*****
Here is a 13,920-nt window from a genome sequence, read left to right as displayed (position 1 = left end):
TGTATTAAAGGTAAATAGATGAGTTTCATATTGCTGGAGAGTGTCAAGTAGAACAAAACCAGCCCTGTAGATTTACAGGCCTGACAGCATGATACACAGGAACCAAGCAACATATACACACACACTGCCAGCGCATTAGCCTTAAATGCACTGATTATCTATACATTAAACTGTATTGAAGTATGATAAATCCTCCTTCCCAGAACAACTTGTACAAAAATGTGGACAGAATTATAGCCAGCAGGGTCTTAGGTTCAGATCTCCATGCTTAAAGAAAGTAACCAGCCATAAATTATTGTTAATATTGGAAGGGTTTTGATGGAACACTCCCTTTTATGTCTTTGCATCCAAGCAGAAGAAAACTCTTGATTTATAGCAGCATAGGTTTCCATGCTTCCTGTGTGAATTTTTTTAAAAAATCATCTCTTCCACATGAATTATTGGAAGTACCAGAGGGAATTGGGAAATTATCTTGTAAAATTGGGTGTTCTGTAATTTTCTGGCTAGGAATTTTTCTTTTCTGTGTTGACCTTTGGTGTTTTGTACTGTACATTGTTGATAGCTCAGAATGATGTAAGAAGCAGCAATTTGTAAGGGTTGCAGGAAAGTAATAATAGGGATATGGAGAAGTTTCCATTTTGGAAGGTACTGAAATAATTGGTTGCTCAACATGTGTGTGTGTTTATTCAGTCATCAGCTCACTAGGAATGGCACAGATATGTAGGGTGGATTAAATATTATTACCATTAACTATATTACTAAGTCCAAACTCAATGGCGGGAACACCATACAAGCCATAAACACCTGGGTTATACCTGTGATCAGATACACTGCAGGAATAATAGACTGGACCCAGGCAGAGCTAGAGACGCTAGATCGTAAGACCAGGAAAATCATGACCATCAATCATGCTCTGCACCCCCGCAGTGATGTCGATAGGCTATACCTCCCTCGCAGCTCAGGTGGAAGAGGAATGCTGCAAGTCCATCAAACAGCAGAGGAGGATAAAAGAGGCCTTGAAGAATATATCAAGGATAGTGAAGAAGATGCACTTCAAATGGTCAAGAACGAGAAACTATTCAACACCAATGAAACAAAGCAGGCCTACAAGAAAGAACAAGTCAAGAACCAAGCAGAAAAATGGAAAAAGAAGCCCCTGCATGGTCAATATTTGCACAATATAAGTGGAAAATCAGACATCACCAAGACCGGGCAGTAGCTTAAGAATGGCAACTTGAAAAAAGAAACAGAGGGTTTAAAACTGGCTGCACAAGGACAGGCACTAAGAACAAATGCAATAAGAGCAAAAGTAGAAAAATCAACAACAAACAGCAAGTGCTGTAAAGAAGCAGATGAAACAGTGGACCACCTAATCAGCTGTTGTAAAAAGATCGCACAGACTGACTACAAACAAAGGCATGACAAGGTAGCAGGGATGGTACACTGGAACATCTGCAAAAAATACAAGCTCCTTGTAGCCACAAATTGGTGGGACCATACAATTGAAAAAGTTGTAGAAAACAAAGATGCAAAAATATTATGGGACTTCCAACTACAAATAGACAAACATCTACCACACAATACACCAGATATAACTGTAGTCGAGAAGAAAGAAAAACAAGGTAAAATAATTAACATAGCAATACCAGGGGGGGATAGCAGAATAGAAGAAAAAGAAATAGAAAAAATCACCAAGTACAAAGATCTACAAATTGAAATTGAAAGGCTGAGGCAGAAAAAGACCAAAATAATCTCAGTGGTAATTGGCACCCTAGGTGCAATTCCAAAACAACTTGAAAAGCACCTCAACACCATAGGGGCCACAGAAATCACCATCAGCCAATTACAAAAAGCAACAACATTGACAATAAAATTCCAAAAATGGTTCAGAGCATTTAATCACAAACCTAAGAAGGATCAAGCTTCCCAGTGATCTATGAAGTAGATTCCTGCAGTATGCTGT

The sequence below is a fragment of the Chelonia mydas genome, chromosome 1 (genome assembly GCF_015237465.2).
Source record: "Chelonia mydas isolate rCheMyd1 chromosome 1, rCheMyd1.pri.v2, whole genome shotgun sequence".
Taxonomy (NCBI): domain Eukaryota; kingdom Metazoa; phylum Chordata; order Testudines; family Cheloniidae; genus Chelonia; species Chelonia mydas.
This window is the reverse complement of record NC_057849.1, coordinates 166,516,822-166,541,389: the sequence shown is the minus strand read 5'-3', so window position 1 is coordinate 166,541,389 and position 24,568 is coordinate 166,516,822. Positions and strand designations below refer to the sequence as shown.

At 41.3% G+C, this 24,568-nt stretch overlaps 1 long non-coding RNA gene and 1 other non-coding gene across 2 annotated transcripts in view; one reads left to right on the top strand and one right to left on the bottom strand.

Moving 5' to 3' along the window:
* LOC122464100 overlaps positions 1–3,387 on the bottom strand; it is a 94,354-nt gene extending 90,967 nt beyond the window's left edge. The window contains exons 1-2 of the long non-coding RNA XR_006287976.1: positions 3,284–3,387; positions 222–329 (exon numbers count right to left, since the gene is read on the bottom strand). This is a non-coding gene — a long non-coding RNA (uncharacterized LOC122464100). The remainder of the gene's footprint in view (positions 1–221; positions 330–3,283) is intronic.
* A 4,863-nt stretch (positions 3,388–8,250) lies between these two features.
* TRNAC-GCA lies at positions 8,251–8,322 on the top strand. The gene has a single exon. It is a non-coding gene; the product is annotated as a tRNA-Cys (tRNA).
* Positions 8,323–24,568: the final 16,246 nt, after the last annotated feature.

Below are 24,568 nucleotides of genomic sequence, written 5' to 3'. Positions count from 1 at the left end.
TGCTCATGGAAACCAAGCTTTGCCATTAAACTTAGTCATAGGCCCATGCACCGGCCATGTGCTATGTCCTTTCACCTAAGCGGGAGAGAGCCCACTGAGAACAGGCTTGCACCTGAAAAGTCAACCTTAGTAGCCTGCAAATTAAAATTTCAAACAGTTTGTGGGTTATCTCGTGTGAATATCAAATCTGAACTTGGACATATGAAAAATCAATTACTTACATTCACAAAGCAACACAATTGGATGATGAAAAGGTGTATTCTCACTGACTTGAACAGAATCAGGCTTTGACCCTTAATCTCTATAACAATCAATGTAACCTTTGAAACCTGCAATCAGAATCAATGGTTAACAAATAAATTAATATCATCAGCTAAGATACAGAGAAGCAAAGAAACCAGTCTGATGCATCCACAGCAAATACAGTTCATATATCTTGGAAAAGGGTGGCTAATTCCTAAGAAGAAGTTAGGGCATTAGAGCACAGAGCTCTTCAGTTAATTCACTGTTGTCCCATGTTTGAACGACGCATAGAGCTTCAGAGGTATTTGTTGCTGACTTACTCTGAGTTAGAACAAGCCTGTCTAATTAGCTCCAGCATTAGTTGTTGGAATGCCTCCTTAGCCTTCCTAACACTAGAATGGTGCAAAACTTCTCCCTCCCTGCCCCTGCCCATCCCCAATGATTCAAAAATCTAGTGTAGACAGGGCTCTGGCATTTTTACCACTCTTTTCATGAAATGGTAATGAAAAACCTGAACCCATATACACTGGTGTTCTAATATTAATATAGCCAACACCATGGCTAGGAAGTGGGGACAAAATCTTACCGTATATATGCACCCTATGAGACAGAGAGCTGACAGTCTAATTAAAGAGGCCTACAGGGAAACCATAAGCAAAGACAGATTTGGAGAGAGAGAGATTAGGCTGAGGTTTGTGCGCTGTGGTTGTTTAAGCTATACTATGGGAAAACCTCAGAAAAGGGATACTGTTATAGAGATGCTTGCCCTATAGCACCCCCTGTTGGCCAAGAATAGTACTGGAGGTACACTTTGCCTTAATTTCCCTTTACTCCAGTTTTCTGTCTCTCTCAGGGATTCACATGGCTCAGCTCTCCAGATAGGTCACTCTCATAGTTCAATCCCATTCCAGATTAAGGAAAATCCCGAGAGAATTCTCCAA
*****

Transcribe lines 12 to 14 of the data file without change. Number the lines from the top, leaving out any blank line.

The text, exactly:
* Positions 8,323–24,568: the final 16,246 nt, after the last annotated feature.

Below are 24,568 nucleotides of genomic sequence, written 5' to 3'. Positions count from 1 at the left end.
TGCTCATGGAAACCAAGCTTTGCCATTAAACTTAGTCATAGGCCCATGCACCGGCCATGTGCTATGTCCTTTCACCTAAGCGGGAGAGAGCCCACTGAGAACAGGCTTGCACCTGAAAAGTCAACCTTAGTAGCCTGCAAATTAAAATTTCAAACAGTTTGTGGGTTATCTCGTGTGAATATCAAATCTGAACTTGGACATATGAAAAATCAATTACTTACATTCACAAAGCAACACAATTGGATGATGAAAAGGTGTATTCTCACTGACTTGAACAGAATCAGGCTTTGACCCTTAATCTCTATAACAATCAATGTAACCTTTGAAACCTGCAATCAGAATCAATGGTTAACAAATAAATTAATATCATCAGCTAAGATACAGAGAAGCAAAGAAACCAGTCTGATGCATCCACAGCAAATACAGTTCATATATCTTGGAAAAGGGTGGCTAATTCCTAAGAAGAAGTTAGGGCATTAGAGCACAGAGCTCTTCAGTTAATTCACTGTTGTCCCATGTTTGAACGACGCATAGAGCTTCAGAGGTATTTGTTGCTGACTTACTCTGAGTTAGAACAAGCCTGTCTAATTAGCTCCAGCATTAGTTGTTGGAATGCCTCCTTAGCCTTCCTAACACTAGAATGGTGCAAAACTTCTCCCTCCCTGCCCCTGCCCATCCCCAATGATTCAAAAATCTAGTGTAGACAGGGCTCTGGCATTTTTACCACTCTTTTCATGAAATGGTAATGAAAAACCTGAACCCATATACACTGGTGTTCTAATATTAATATAGCCAACACCATGGCTAGGAAGTGGGGACAAAATCTTACCGTATATATGCACCCTATGAGACAGAGAGCTGACAGTCTAATTAAAGAGGCCTACAGGGAAACCATAAGCAAAGACAGATTTGGAGAGAGAGAGATTAGGCTGAGGTTTGTGCGCTGTGGTTGTTTAAGCTATACTATGGGAAAACCTCAGAAAAGGGATACTGTTATAGAGATGCTTGCCCTATAGCACCCCCTGTTGGCCAAGAATAGTACTGGAGGTACACTTTGCCTTAATTTCCCTTTACTCCAGTTTTCTGTCTCTCTCAGGGATTCACATGGCTCAGCTCTCCAGATAGGTCACTCTCATAGTTCAATCCCATTCCAGATTAAGGAAAATCCCGAGAGAATTCTCCAA